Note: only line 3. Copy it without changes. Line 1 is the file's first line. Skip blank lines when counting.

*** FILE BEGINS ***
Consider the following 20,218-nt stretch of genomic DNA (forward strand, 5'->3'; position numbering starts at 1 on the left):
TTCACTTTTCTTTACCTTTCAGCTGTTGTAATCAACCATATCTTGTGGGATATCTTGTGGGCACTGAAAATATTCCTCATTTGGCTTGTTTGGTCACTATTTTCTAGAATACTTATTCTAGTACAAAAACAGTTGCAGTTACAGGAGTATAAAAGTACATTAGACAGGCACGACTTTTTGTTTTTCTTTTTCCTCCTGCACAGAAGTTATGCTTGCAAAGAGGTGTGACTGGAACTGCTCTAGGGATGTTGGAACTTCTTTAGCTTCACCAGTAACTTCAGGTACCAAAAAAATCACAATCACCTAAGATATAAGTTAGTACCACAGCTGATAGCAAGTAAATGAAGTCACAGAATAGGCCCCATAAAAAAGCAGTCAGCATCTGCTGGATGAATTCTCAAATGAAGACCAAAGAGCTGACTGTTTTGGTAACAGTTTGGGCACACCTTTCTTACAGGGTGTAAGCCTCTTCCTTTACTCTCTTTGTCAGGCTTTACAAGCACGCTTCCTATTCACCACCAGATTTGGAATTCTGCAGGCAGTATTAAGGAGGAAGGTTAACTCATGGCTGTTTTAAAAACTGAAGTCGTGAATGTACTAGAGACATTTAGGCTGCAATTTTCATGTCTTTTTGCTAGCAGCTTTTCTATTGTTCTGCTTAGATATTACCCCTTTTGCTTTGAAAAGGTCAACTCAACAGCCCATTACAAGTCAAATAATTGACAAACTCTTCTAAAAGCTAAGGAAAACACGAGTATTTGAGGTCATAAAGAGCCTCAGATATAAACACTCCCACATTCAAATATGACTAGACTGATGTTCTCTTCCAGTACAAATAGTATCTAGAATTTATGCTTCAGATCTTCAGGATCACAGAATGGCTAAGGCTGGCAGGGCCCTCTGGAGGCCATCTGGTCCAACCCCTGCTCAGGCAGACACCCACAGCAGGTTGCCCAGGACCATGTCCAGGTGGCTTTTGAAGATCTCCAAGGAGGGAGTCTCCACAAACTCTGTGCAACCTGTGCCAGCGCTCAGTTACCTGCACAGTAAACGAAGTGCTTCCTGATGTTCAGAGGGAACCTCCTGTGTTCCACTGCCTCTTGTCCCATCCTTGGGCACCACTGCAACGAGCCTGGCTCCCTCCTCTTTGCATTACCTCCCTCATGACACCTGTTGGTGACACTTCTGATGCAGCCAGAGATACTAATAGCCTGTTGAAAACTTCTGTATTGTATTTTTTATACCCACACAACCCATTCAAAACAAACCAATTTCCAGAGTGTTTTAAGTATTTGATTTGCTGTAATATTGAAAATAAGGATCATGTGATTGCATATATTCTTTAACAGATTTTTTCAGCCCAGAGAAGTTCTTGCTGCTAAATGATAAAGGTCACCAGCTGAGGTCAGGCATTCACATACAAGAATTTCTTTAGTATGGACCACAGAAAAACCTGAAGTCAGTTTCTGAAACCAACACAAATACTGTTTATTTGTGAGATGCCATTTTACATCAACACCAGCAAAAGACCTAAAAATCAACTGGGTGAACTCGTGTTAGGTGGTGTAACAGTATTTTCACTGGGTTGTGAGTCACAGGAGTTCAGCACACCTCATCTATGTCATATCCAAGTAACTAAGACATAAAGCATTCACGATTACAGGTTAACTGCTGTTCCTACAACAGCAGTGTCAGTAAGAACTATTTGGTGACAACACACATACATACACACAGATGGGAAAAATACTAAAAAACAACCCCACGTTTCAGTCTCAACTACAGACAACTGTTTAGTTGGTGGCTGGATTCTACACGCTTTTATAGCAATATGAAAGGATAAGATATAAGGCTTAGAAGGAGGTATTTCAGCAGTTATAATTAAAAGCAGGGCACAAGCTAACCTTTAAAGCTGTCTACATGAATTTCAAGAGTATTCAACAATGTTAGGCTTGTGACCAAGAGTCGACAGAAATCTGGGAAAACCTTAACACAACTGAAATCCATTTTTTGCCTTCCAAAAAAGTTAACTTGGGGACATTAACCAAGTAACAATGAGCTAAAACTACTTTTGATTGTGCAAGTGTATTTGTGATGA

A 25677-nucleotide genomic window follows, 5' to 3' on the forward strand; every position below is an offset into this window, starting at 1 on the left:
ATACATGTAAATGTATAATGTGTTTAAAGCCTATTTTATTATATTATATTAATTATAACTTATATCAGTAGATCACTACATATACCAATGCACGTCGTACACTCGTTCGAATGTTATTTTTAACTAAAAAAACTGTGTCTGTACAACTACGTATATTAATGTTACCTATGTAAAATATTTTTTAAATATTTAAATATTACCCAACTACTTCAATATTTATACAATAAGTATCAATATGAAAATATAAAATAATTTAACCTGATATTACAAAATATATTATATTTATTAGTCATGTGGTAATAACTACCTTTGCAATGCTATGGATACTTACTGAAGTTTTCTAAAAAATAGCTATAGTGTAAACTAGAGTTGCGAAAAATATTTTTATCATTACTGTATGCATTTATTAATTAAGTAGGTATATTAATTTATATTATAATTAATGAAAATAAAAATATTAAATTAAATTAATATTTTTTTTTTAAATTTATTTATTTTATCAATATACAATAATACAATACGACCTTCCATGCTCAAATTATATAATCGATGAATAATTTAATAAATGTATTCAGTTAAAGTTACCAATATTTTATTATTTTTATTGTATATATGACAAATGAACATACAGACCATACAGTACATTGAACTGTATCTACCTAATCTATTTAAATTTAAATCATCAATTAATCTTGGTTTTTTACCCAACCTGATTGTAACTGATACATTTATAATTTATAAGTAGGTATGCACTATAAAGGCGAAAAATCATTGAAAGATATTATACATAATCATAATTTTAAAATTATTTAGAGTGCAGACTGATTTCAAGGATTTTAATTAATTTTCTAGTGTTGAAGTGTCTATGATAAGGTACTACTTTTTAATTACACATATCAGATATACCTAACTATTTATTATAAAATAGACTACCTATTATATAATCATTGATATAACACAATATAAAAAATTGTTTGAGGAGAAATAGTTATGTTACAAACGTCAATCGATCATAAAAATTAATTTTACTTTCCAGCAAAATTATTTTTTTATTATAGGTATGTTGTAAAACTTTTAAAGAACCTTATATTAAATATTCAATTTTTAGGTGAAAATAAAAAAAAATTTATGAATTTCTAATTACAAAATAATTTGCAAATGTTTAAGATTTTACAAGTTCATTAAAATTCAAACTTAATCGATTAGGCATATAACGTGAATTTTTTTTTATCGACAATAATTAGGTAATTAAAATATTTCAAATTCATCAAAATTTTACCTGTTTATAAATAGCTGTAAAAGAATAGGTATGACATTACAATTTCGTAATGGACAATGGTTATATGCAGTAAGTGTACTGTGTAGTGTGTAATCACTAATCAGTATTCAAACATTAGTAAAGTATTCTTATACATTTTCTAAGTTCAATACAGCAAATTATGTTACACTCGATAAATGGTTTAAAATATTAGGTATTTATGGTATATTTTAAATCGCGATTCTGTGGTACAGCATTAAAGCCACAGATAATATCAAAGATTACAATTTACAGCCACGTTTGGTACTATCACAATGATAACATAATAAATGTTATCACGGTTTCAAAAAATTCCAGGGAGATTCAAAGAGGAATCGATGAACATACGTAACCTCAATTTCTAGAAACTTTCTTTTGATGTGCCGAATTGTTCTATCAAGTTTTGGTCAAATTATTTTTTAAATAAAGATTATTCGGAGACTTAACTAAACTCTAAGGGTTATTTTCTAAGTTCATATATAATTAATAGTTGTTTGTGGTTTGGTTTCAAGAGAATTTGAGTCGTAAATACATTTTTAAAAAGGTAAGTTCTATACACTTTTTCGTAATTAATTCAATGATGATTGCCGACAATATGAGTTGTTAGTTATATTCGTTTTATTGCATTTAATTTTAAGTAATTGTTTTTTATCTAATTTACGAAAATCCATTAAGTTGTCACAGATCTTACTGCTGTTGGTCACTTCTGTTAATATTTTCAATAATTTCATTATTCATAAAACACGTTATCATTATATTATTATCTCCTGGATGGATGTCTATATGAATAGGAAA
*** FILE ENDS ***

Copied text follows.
A 25677-nucleotide genomic window follows, 5' to 3' on the forward strand; every position below is an offset into this window, starting at 1 on the left: